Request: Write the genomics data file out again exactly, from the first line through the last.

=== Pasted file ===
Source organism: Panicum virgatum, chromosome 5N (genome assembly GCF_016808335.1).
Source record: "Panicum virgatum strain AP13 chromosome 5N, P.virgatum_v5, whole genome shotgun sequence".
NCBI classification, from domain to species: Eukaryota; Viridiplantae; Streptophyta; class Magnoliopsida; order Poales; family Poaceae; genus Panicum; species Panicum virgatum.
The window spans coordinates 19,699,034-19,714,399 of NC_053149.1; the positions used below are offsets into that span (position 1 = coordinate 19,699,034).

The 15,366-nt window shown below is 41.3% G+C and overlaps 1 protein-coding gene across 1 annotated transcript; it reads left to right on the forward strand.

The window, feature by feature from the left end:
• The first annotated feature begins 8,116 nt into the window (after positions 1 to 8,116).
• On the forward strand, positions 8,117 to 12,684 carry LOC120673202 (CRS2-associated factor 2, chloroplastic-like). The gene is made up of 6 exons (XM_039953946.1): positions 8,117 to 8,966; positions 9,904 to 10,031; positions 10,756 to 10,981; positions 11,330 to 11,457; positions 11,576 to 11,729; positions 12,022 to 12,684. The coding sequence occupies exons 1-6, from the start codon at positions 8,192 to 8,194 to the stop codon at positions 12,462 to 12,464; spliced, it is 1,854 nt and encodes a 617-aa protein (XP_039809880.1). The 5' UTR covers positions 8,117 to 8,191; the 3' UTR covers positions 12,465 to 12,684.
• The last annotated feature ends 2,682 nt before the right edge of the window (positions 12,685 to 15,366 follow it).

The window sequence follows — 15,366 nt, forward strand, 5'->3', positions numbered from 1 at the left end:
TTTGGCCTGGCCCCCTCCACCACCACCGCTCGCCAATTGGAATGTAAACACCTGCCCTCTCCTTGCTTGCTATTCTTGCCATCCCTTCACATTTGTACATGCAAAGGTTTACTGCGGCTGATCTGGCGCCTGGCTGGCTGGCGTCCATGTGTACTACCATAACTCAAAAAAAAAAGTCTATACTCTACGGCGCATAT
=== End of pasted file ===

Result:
Source organism: Panicum virgatum, chromosome 5N (genome assembly GCF_016808335.1).
Source record: "Panicum virgatum strain AP13 chromosome 5N, P.virgatum_v5, whole genome shotgun sequence".
NCBI classification, from domain to species: Eukaryota; Viridiplantae; Streptophyta; class Magnoliopsida; order Poales; family Poaceae; genus Panicum; species Panicum virgatum.
The window spans coordinates 19,699,034-19,714,399 of NC_053149.1; the positions used below are offsets into that span (position 1 = coordinate 19,699,034).

The 15,366-nt window shown below is 41.3% G+C and overlaps 1 protein-coding gene across 1 annotated transcript; it reads left to right on the forward strand.

The window, feature by feature from the left end:
• The first annotated feature begins 8,116 nt into the window (after positions 1 to 8,116).
• On the forward strand, positions 8,117 to 12,684 carry LOC120673202 (CRS2-associated factor 2, chloroplastic-like). The gene is made up of 6 exons (XM_039953946.1): positions 8,117 to 8,966; positions 9,904 to 10,031; positions 10,756 to 10,981; positions 11,330 to 11,457; positions 11,576 to 11,729; positions 12,022 to 12,684. The coding sequence occupies exons 1-6, from the start codon at positions 8,192 to 8,194 to the stop codon at positions 12,462 to 12,464; spliced, it is 1,854 nt and encodes a 617-aa protein (XP_039809880.1). The 5' UTR covers positions 8,117 to 8,191; the 3' UTR covers positions 12,465 to 12,684.
• The last annotated feature ends 2,682 nt before the right edge of the window (positions 12,685 to 15,366 follow it).

The window sequence follows — 15,366 nt, forward strand, 5'->3', positions numbered from 1 at the left end:
TTTGGCCTGGCCCCCTCCACCACCACCGCTCGCCAATTGGAATGTAAACACCTGCCCTCTCCTTGCTTGCTATTCTTGCCATCCCTTCACATTTGTACATGCAAAGGTTTACTGCGGCTGATCTGGCGCCTGGCTGGCTGGCGTCCATGTGTACTACCATAACTCAAAAAAAAAAGTCTATACTCTACGGCGCATAT